Referring particularly to FIG. 6 there is shown the schematic of the electrical circuit for the printed circuit board 34. Depressing of the push button 50 to the on position (closed) initiates the operation of the inverter 42. When this switch 50 is closed a three volt direct current electrical charge is transmitted from the batteries 26 simultaneously to the collector winding 100 and to the base winding 102 of the inverter 42. The voltage applied to the base winding 102 is limited to 5.88 milliamps by resistor 104. The current rises in the base winding 102 and when the voltage has risen to the switching threshold of transistor 106, the transistor 106 switches on (to saturation) and allows the three volts of direct current to be conducted to the collector winding 100 of the inverter 42. This begins an alternating on/off/on/off switching cycle which allows the three volts of direct current to be stepped up by the ratio of the collector winding to the secondary winding 108. The voltage created within the secondary winding 108 is approximately five hundred volts. The capacitor 110 is necessary for the duty cycle of the inverter 42 and also provides some transient protection for the transistor 106.
The five hundred volts of alternating current at the secondary winding 108 is rectified by diode 112 to direct current voltage. This direct current voltage is filtered by and stored within the main capacitor 38 for the eventful purpose of acting as an energy reservoir for the capacitive discharge into the human aggressor which occurs when the probes 88 and 90 are placed in contact with the aggressor. At the same time that capacitor 38 is being charged, capacitor 114 is being charged through resistor 116. When capacitor 114 has been charged to approximately sixty volts of direct current, neon bulb 118 becomes conductive. As neon bulb 118 conducts, it will emit a pulse of light which will discharge capacitor 114. This process is repeated each time there is sixty volts direct current available from either the rectified output of the inverter 42 or from the main capacitor 38. The neon bulb 118 is contained within the indicator light 58 and steadily flashes on and off. The resistor 116 and capacitor 114 in conjunction with neon bulb 118 form a "relaxation oscillator" with a frequency of approximately one Hertz. This "relaxation oscillator" provides the human user with a positive indication that the circuit is operating and ready for use. It is to be understood that the stunning apparatus 10 of this invention could also be used on animals, such as dogs.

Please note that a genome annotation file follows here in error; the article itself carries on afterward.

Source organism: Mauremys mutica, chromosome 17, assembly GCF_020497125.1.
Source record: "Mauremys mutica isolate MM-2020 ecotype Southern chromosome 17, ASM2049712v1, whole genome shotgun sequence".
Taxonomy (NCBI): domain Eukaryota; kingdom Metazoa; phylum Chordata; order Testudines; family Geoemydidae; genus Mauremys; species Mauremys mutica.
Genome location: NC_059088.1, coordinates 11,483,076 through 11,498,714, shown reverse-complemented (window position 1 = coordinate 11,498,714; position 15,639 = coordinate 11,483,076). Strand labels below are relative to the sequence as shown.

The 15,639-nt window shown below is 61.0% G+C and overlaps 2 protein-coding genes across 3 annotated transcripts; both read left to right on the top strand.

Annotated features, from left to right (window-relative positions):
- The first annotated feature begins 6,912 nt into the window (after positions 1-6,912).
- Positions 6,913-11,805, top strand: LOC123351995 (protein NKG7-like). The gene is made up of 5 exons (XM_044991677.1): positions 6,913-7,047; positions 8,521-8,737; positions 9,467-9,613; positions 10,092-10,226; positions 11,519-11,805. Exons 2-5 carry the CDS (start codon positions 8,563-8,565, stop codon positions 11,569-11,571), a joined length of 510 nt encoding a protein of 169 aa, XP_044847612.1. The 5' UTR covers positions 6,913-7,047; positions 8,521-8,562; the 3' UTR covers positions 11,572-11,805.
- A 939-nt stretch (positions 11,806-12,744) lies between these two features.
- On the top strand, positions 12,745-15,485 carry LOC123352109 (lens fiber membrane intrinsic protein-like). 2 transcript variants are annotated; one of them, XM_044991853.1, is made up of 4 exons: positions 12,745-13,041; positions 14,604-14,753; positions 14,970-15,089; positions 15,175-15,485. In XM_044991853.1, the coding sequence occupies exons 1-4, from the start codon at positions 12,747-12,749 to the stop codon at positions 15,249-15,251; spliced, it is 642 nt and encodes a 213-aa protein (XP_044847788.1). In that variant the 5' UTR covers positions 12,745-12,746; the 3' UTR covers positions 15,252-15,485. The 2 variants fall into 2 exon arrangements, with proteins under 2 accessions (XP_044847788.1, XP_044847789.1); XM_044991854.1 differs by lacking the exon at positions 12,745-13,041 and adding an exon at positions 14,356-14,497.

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|International Classification||H05C1/04, A01K15/02|
|Cooperative Classification||A01K15/029, H05C1/04, F41H13/0018|
|European Classification||H05C1/04, A01K15/02, F41H13/00D2|
|Jun 8, 1999||REMI||Maintenance fee reminder mailed|
|Nov 14, 1999||LAPS||Lapse for failure to pay maintenance fees|
|Jan 25, 2000||FP||Expired due to failure to pay maintenance fee|
Effective date: 19991114